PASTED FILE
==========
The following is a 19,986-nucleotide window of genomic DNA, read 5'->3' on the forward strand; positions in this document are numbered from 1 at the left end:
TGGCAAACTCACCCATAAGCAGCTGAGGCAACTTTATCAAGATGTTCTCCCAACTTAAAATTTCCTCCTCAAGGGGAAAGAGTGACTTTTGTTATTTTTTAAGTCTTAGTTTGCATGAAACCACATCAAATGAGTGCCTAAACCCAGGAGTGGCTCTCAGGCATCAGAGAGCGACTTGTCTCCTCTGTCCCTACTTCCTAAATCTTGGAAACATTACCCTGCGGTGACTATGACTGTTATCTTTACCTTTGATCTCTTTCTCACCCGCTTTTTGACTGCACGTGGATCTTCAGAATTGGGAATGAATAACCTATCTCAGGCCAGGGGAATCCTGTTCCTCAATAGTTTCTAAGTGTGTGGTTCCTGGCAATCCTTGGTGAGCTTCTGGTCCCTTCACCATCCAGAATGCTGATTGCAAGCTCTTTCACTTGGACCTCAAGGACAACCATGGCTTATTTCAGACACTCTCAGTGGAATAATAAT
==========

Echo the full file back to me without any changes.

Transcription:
The following is a 19,986-nucleotide window of genomic DNA, read 5'->3' on the forward strand; positions in this document are numbered from 1 at the left end:
TGGCAAACTCACCCATAAGCAGCTGAGGCAACTTTATCAAGATGTTCTCCCAACTTAAAATTTCCTCCTCAAGGGGAAAGAGTGACTTTTGTTATTTTTTAAGTCTTAGTTTGCATGAAACCACATCAAATGAGTGCCTAAACCCAGGAGTGGCTCTCAGGCATCAGAGAGCGACTTGTCTCCTCTGTCCCTACTTCCTAAATCTTGGAAACATTACCCTGCGGTGACTATGACTGTTATCTTTACCTTTGATCTCTTTCTCACCCGCTTTTTGACTGCACGTGGATCTTCAGAATTGGGAATGAATAACCTATCTCAGGCCAGGGGAATCCTGTTCCTCAATAGTTTCTAAGTGTGTGGTTCCTGGCAATCCTTGGTGAGCTTCTGGTCCCTTCACCATCCAGAATGCTGATTGCAAGCTCTTTCACTTGGACCTCAAGGACAACCATGGCTTATTTCAGACACTCTCAGTGGAATAATAAT